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Colorizing...Just Curious

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  #1  
Old 10-15-2001, 07:03 AM
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Chris W. Chris W. is offline
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Colorizing...Just Curious

I was curious as to which method all of you prefer when colorizing a black and white photo.

I've seen different steps on a selection:

Edit fill
Adjusting hue and saturation
Using the airbrush

I tried a comparison for myself using edit fill and comparing it to the airbrush set to color at about 40% and there is quite a difference.

Just curious as to which methods and perhaps some use several different ones on a picture depending on the effect.

Something to think about I guess.
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Old 10-15-2001, 09:11 AM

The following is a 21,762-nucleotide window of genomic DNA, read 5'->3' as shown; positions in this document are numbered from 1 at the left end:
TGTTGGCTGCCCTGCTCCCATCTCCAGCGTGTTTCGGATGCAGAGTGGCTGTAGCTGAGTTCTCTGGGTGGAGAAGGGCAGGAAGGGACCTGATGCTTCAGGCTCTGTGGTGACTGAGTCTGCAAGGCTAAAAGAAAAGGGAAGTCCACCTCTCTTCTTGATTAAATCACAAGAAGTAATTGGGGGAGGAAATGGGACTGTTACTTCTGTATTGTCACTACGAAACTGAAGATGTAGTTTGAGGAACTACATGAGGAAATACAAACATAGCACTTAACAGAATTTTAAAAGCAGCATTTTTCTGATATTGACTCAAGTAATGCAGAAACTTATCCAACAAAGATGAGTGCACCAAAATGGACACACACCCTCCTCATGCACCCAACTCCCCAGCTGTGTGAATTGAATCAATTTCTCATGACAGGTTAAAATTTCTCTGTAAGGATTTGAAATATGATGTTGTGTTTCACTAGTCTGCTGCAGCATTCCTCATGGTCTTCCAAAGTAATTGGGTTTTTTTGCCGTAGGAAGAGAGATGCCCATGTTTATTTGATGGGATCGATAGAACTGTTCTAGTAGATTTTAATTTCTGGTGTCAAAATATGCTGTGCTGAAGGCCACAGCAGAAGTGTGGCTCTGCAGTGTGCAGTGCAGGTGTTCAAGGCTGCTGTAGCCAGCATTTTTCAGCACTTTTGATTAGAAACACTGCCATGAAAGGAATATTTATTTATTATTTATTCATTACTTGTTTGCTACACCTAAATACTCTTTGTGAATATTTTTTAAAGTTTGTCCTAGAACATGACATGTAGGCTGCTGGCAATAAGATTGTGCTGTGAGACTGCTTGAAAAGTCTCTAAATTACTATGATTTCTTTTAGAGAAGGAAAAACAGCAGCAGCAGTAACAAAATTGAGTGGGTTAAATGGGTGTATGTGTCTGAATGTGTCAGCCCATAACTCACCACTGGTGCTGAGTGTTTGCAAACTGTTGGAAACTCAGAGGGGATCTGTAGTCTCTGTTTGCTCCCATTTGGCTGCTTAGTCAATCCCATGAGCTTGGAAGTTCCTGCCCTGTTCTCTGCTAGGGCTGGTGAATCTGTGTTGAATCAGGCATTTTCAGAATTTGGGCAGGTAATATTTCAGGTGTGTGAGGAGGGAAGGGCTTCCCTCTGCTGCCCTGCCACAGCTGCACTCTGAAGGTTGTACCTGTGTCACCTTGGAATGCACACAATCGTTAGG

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Hi Chris,

I've used all three ways to colorize. But I haven't done a lot of colorozing, so I'd be interested to see what others have to say. I know some of the people here have done super jobs on colorizing B&W's.

I'm a big fan of layer masks, and I use them on just about everything I do. With all the mistakes I make, the layer mask is a God send.

Ed
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Old 10-15-2001, 10:09 AM
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DJ Dubovsky DJ Dubovsky is offline